Nanoscale devices that manipulate single electrons of charge e with metrological accuracy are being used at NIST to develop new fundamental electrical standards, such as a capacitance standard
based on counting electrons.
This work is a critical step in the development of the Electron-Counting Capacitance Standard
A team of NIST scientists in collaboration with an intern from the University of Maryland, has made two advances in the development of cryogenic capacitors for use with the Electron-Counting Capacitance Standard
For example, in the case of the capacitance standard
, this problem means that the standard must be stopped every so often to retune the gate charges.
The development of a NIST prototype SET capacitance standard
is described as proceeding along three pathways: (1) a transportable version of the prototype is being constructed for direct comparison with the calculable capacitor at NIST headquarters in Gaithersburg, MD; (2) a detailed uncertainty analysis of all aspects of the standard is being developed; and (3) an effort is under way to design an easy-to-use, robust and automated system with computer control of as many functions as possible.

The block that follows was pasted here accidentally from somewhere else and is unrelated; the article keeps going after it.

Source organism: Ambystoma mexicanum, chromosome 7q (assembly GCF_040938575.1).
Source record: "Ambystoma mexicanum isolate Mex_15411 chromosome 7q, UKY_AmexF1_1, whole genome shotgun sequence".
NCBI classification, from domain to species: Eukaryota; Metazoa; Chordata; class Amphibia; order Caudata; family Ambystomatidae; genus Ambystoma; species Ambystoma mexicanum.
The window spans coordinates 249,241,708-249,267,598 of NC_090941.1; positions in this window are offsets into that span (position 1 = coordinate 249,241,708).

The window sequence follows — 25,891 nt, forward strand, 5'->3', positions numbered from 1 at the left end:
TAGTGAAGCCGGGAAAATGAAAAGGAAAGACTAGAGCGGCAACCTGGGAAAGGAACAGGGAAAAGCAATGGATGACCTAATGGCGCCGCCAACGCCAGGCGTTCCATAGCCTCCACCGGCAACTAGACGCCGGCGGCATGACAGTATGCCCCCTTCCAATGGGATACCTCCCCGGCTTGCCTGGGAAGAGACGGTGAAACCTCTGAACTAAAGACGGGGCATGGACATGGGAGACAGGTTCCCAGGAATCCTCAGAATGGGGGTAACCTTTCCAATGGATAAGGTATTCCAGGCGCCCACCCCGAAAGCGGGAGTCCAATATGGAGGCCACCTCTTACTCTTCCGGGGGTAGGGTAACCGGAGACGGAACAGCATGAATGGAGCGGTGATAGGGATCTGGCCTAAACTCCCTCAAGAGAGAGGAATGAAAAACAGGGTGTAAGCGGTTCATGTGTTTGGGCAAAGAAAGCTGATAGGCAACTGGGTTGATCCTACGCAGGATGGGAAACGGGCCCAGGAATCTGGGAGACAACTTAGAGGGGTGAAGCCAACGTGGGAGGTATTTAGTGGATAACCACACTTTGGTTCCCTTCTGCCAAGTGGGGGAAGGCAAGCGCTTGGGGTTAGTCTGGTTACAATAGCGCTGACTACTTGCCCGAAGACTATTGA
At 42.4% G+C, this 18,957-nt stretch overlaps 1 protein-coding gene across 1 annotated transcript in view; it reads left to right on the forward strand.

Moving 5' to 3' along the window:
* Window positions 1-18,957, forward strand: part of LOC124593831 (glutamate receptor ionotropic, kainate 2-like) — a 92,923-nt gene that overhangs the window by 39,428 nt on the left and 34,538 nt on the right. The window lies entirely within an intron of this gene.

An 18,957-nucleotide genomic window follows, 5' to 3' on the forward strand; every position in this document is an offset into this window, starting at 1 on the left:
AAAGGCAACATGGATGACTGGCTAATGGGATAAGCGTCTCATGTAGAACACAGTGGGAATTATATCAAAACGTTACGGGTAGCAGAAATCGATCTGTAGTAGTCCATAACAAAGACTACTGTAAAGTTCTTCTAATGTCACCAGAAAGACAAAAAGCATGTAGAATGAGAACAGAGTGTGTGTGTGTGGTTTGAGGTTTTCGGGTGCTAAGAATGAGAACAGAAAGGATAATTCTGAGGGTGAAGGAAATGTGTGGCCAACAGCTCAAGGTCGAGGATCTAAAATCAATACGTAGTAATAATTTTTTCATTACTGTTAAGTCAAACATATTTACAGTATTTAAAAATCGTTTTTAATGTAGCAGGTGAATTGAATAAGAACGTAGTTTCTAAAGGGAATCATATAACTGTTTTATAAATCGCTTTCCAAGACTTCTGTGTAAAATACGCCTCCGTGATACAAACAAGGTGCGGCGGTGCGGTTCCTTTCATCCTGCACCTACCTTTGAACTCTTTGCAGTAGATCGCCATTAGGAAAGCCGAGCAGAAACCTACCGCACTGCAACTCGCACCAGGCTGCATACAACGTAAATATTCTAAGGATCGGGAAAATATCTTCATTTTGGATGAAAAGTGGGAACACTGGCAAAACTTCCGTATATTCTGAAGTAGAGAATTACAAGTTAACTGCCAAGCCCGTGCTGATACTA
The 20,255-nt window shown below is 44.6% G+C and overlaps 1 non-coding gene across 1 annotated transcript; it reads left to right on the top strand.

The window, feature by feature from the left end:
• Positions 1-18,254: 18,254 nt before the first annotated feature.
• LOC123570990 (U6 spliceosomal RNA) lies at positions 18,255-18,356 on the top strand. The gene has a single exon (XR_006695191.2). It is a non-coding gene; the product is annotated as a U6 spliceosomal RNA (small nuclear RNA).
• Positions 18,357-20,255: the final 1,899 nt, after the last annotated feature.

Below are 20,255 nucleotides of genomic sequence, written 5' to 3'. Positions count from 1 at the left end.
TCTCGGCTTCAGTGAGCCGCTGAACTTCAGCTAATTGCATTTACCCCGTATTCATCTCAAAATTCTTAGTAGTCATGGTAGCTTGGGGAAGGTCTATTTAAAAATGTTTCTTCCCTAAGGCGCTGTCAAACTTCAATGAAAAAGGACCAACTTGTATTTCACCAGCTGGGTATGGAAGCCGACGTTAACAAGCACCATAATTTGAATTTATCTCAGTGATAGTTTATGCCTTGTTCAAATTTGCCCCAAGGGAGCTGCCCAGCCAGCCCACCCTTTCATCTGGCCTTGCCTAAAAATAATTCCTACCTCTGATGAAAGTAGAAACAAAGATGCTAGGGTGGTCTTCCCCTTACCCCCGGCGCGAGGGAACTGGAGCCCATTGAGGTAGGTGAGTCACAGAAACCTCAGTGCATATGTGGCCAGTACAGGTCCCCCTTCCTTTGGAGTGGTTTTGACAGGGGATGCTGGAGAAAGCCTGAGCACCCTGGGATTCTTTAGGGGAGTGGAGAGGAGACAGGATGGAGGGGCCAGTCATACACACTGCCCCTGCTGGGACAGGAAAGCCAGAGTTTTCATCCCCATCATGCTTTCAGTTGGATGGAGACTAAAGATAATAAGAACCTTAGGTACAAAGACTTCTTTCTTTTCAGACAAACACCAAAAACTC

The electron pump is a critical component of the new SET-based capacitance standard
being developed and detailed modeling of the error mechanisms is a critical step to understanding and improving the performance of the pump.
NIST plans to transfer the frequency dependence data to the Farad Bank and other reference capacitance standards
, so that in the near future, improved capacitance calibrations will be available from NIST for the entire audio frequency range.
Recent work at NIST has resulted in a factor of three decrease in the uncertainty for certain of the highest-level calibrations of fused-silica capacitance standards
. At NIST, capacitance calibrations are based on the SI farad as realized by the NIST Calculable Capacitor.